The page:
Is a Satin or Silk Pillowcase Better?
In search of the perfect pillowcase for your bedtime comfort, you may think of these top two bedding fabrics in the market. Silk and satin. It makes sense since these two fabrics are often mistaken for each other. Although, it’s noteworthy to know that satin is not at all a fabric but a type of weave. Yes, you read it right! Yet for the sake of argument, we’d love to answer this question:
Is a satin or silk pillowcase better? Silk is made with natural fibers with hypoallergenic, temperature-regulating, and breathable properties that provide wonderful life-long benefits for the health of our skin and hair. Silk pillowcases can also help prevent skin irritations, alleviate sleeping discomforts, and improve your bedtime routine. All in all, silk is a top choice for pillowcase fabrics.
This blog post teaches what separates silk and satin, their best benefits, and their biggest drawbacks. Join us as we explore six essential factors when weighing silk pillowcases against satin pillowcases. Keep reading to know which fabric will make your life better. 🥰
Pet dander, fur, dust, and chemicals are just a few of the common allergens found in bed. With the presence of these allergens between your sheets, or worse, on your pillowcase, it can be tough to catch some Zs. How can a silk or satin pillowcase help? Let’s find out.
Unfortunately, satin has no hypoallergenic properties. As much as they look shiny and luscious from afar, they can be most enjoyed by people with no sensitive skin and who can use any type of pillowcase material with no problems. Aside from their non-hypoallergenic characteristic, satin pillowcases are not as breathable as many consumers think. They could even worsen allergies over time. So if you’ve been pondering on shopping for a satin pillowcase, it might be a better idea to #SwitchToSilk!
Allergy sufferers, behold your bedtime savior. Silk is naturally hypoallergenic, which makes it a popular choice among people with allergies, asthma, and sensitive skin. Even before harvesting, the silkworms are kept in a protected living environment where they are fed organically. This conducive environment helps them create high-quality and natural protein structures and substances that emit all the good stuff. Spruce up your pillow with a silk pillowcase and you can instantly say bye-bye to dust mites, mold, bed bugs, and all the other nasty stuff.
According to this Sleep Statistics published by Single Care, “1 in 3 U.S. adults regularly don’t get enough sleep (CDC, 2016).” According to the same article, sleep disorders and discomforts can be caused by any or all of the following factors: genetic risk factors, anatomy, medical conditions or medications, and extrinsic factors such as lifestyle, diet, and sleeping environment.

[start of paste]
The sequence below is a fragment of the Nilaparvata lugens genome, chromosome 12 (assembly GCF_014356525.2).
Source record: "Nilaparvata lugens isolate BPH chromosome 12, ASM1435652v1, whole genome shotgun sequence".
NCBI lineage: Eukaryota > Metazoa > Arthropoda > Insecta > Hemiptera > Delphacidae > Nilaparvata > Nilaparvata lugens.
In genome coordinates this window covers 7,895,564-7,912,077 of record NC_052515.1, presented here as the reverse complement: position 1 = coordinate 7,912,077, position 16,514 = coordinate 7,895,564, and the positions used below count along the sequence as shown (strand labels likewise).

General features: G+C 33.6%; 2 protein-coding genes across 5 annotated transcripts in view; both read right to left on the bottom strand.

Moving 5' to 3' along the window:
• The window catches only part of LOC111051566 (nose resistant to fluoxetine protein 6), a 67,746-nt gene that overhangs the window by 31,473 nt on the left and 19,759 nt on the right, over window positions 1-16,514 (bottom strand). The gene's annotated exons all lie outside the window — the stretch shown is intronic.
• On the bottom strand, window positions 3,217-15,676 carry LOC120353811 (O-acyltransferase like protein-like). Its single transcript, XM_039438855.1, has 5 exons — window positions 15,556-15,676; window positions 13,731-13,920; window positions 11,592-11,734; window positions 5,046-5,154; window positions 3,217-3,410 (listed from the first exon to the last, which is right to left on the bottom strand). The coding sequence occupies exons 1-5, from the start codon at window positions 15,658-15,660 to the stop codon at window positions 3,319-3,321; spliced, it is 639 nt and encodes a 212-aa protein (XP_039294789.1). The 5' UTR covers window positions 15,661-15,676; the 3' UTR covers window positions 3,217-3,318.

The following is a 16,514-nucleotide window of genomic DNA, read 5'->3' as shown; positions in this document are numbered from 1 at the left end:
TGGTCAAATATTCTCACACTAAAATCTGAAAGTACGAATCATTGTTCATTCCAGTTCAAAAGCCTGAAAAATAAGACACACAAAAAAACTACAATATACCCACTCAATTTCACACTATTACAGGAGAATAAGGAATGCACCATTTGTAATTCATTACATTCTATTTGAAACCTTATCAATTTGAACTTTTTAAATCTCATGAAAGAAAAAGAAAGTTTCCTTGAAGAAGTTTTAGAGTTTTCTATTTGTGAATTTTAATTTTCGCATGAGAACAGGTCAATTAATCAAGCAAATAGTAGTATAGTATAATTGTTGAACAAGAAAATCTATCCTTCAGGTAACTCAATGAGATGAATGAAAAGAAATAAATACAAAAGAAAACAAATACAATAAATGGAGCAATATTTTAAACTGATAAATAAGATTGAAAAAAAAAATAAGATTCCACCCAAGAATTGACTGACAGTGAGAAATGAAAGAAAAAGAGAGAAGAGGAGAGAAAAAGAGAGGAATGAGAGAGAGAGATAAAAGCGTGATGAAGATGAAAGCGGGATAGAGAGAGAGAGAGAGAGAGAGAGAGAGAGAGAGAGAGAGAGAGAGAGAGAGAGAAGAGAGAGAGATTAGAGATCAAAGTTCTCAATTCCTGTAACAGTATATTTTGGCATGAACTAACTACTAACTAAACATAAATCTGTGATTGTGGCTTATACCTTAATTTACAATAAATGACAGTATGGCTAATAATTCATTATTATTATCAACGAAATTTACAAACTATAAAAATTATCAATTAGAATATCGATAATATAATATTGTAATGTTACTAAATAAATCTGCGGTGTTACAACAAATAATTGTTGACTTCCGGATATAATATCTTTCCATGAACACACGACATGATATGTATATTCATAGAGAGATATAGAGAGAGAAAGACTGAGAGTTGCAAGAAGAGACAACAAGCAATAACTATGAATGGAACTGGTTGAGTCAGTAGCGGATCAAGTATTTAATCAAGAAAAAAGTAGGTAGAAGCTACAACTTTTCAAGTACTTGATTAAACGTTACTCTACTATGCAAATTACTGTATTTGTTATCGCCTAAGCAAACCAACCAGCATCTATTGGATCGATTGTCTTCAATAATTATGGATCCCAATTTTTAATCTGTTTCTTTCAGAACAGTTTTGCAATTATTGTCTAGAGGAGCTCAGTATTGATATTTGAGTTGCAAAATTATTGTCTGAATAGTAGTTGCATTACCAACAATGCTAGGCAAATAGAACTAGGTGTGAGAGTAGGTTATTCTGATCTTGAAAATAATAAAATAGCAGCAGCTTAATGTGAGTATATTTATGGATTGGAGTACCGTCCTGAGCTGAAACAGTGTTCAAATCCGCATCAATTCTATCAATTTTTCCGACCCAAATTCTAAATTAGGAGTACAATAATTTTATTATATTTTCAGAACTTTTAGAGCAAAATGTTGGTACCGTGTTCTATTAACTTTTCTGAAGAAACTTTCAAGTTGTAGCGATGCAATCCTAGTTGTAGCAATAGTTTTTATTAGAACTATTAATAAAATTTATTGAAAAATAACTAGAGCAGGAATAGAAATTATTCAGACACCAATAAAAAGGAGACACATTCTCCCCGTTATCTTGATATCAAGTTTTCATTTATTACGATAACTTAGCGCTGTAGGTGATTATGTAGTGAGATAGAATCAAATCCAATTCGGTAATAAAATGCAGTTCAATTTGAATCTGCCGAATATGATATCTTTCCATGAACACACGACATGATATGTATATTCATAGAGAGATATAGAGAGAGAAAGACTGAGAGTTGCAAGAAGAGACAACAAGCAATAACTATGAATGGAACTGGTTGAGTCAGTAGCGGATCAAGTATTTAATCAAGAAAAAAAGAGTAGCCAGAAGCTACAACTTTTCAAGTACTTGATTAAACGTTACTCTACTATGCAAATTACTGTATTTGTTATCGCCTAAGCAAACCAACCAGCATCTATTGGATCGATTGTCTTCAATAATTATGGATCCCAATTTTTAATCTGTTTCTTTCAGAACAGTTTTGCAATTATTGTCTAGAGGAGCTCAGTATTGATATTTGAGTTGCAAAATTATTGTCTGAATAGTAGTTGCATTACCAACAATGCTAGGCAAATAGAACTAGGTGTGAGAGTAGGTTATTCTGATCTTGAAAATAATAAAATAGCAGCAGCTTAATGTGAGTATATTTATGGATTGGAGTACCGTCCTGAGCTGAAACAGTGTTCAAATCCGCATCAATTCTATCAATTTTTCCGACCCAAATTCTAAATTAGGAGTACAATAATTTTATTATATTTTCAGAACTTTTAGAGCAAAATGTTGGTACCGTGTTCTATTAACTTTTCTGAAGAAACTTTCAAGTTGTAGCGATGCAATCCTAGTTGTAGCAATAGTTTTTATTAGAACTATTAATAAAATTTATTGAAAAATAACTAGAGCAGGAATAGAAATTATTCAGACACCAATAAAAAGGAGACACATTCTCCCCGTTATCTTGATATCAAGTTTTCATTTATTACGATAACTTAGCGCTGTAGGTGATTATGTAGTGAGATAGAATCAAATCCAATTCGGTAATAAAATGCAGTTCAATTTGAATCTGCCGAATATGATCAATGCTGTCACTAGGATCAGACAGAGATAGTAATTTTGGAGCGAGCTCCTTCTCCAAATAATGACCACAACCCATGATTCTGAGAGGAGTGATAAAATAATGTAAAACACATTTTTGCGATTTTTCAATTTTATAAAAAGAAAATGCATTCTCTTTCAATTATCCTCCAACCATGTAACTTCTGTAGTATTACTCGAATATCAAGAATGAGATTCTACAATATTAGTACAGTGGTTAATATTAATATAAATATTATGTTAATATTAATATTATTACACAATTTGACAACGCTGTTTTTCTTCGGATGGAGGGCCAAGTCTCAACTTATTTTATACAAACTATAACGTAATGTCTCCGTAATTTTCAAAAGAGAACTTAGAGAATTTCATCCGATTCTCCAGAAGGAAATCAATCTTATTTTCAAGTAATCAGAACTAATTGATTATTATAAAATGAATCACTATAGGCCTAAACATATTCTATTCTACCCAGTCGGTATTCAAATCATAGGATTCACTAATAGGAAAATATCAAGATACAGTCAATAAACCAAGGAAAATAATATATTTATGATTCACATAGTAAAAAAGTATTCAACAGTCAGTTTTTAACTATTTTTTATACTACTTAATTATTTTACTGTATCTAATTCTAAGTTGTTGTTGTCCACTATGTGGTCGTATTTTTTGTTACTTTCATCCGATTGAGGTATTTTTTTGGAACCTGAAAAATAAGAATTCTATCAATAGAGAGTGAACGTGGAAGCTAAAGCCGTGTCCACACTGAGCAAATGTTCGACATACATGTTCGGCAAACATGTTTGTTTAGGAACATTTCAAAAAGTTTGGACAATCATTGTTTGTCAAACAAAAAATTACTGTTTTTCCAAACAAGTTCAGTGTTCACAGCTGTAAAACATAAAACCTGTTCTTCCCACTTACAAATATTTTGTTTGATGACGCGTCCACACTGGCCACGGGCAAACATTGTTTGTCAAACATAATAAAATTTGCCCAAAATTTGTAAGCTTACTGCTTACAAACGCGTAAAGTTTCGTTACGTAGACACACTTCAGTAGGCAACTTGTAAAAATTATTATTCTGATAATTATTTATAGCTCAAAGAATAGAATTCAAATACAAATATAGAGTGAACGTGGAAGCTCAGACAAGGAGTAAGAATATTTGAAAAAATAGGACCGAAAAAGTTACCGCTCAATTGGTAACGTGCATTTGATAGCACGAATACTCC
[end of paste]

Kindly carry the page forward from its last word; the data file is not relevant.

Satin is non-breathable and has no moisture-wicking properties. Instead, it traps sweat and moisture from the inside (and blocks it off from the outside), making it much more uncomfortable during warmer seasons. If you’re a sweaty sleeper, expect to wake up drenched and sticky - not exactly a great way to start the day. 😰💦
Compared with other fabrics, silk is the most viable choice when it comes to “breathability.” Silk in itself is composed of breathable, non-irritating fibers that are gentle on the skin. When turned into pillowcases, they help release sweat and humidity so you’re kept cool and cozy throughout the night.
The sericin protein in silk effectively keeps off bacteria, microbes, and fungi.
Here’s a fun fact: as the Bombyx mori silkworm spins silk, it creates copper in the process - the same property that resists UV and oxidation. Just one more amazing reason to choose silk pillowcases and sleep beautifully at night! As it is, you’re kept comfortable every time and the room temperature is properly regulated in any weather conditions. At Celestial Silk, we produce pillowcases in charmeuse weave, so you can expect dense weaving but also a breathable fabric.
When it comes to silk (or satin) pillowcases, we’ve all heard the claim that they’re “good for the hair,” but what exactly is the science behind it?
Satin is slightly similar to silk at first glance but it has a noticeable difference up close. Satin has both glossy and shiny sides, while silk is lustrous all the way. It can retain its shape and doesn’t wrinkle or frizz the hair, unlike other fabrics. However, It’s not as breathable as silk.
Medical articles show similar benefits to silk when using satin pillowcases, particularly for those with coarse, dry, or brittle hair. Satin pillowcases can also be good for frizz protection, tangle-free mornings, and less chance of hair breakage. It can also help preserve your favorite hairstyle by maintaining the form, texture, volume, and flow of your hair.